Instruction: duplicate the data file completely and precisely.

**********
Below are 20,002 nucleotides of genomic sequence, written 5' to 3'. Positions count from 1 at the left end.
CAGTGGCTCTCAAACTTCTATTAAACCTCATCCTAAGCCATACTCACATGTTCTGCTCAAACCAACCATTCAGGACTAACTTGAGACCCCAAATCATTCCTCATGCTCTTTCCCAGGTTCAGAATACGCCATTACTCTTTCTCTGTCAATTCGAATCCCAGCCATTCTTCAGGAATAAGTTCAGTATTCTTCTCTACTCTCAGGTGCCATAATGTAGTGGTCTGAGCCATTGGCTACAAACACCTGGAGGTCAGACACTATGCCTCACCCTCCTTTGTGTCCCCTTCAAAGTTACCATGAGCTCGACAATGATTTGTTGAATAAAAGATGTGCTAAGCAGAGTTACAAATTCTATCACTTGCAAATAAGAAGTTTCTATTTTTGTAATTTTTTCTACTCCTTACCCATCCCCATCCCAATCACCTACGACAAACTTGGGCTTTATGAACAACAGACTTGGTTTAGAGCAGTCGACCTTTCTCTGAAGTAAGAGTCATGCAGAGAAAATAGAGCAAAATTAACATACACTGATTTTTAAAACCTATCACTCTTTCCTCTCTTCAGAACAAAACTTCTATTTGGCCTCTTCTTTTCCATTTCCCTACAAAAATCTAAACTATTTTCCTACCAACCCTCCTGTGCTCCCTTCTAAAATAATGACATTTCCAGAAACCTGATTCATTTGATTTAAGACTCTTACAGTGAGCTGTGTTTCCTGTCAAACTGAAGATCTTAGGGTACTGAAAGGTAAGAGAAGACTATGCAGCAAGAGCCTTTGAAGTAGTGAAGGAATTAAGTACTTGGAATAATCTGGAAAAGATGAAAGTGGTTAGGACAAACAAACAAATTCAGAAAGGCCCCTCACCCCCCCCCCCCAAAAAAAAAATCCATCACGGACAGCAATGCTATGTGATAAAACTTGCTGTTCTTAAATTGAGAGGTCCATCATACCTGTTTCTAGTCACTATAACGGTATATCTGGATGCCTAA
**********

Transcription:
Below are 20,002 nucleotides of genomic sequence, written 5' to 3'. Positions count from 1 at the left end.
CAGTGGCTCTCAAACTTCTATTAAACCTCATCCTAAGCCATACTCACATGTTCTGCTCAAACCAACCATTCAGGACTAACTTGAGACCCCAAATCATTCCTCATGCTCTTTCCCAGGTTCAGAATACGCCATTACTCTTTCTCTGTCAATTCGAATCCCAGCCATTCTTCAGGAATAAGTTCAGTATTCTTCTCTACTCTCAGGTGCCATAATGTAGTGGTCTGAGCCATTGGCTACAAACACCTGGAGGTCAGACACTATGCCTCACCCTCCTTTGTGTCCCCTTCAAAGTTACCATGAGCTCGACAATGATTTGTTGAATAAAAGATGTGCTAAGCAGAGTTACAAATTCTATCACTTGCAAATAAGAAGTTTCTATTTTTGTAATTTTTTCTACTCCTTACCCATCCCCATCCCAATCACCTACGACAAACTTGGGCTTTATGAACAACAGACTTGGTTTAGAGCAGTCGACCTTTCTCTGAAGTAAGAGTCATGCAGAGAAAATAGAGCAAAATTAACATACACTGATTTTTAAAACCTATCACTCTTTCCTCTCTTCAGAACAAAACTTCTATTTGGCCTCTTCTTTTCCATTTCCCTACAAAAATCTAAACTATTTTCCTACCAACCCTCCTGTGCTCCCTTCTAAAATAATGACATTTCCAGAAACCTGATTCATTTGATTTAAGACTCTTACAGTGAGCTGTGTTTCCTGTCAAACTGAAGATCTTAGGGTACTGAAAGGTAAGAGAAGACTATGCAGCAAGAGCCTTTGAAGTAGTGAAGGAATTAAGTACTTGGAATAATCTGGAAAAGATGAAAGTGGTTAGGACAAACAAACAAATTCAGAAAGGCCCCTCACCCCCCCCCCCCAAAAAAAAAATCCATCACGGACAGCAATGCTATGTGATAAAACTTGCTGTTCTTAAATTGAGAGGTCCATCATACCTGTTTCTAGTCACTATAACGGTATATCTGGATGCCTAA